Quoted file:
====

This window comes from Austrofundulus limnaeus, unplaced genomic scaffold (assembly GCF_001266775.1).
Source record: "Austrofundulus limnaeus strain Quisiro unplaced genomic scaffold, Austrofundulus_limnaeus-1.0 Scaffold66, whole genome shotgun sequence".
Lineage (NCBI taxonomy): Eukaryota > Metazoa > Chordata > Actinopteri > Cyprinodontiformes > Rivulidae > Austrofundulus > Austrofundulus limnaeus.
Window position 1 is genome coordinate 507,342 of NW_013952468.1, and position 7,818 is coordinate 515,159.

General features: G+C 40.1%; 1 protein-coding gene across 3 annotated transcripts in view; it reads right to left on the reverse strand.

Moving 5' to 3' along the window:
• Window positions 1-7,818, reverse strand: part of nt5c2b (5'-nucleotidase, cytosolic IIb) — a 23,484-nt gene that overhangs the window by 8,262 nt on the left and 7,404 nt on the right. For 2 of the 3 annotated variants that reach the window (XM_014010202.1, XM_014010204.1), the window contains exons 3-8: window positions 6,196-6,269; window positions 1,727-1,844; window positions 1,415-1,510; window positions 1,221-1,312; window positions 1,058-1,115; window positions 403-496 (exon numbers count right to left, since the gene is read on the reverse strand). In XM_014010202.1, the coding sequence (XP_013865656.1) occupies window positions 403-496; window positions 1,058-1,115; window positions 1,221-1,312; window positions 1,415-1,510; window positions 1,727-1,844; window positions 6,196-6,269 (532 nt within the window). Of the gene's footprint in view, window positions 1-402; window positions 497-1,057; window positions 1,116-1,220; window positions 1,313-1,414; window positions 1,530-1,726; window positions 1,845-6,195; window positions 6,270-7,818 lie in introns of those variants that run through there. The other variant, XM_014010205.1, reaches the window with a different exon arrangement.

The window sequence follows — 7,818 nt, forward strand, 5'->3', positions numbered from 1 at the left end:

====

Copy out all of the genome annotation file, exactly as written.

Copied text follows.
This window comes from Austrofundulus limnaeus, unplaced genomic scaffold (assembly GCF_001266775.1).
Source record: "Austrofundulus limnaeus strain Quisiro unplaced genomic scaffold, Austrofundulus_limnaeus-1.0 Scaffold66, whole genome shotgun sequence".
Lineage (NCBI taxonomy): Eukaryota > Metazoa > Chordata > Actinopteri > Cyprinodontiformes > Rivulidae > Austrofundulus > Austrofundulus limnaeus.
Window position 1 is genome coordinate 507,342 of NW_013952468.1, and position 7,818 is coordinate 515,159.

General features: G+C 40.1%; 1 protein-coding gene across 3 annotated transcripts in view; it reads right to left on the reverse strand.

Moving 5' to 3' along the window:
• Window positions 1-7,818, reverse strand: part of nt5c2b (5'-nucleotidase, cytosolic IIb) — a 23,484-nt gene that overhangs the window by 8,262 nt on the left and 7,404 nt on the right. For 2 of the 3 annotated variants that reach the window (XM_014010202.1, XM_014010204.1), the window contains exons 3-8: window positions 6,196-6,269; window positions 1,727-1,844; window positions 1,415-1,510; window positions 1,221-1,312; window positions 1,058-1,115; window positions 403-496 (exon numbers count right to left, since the gene is read on the reverse strand). In XM_014010202.1, the coding sequence (XP_013865656.1) occupies window positions 403-496; window positions 1,058-1,115; window positions 1,221-1,312; window positions 1,415-1,510; window positions 1,727-1,844; window positions 6,196-6,269 (532 nt within the window). Of the gene's footprint in view, window positions 1-402; window positions 497-1,057; window positions 1,116-1,220; window positions 1,313-1,414; window positions 1,530-1,726; window positions 1,845-6,195; window positions 6,270-7,818 lie in introns of those variants that run through there. The other variant, XM_014010205.1, reaches the window with a different exon arrangement.

The window sequence follows — 7,818 nt, forward strand, 5'->3', positions numbered from 1 at the left end: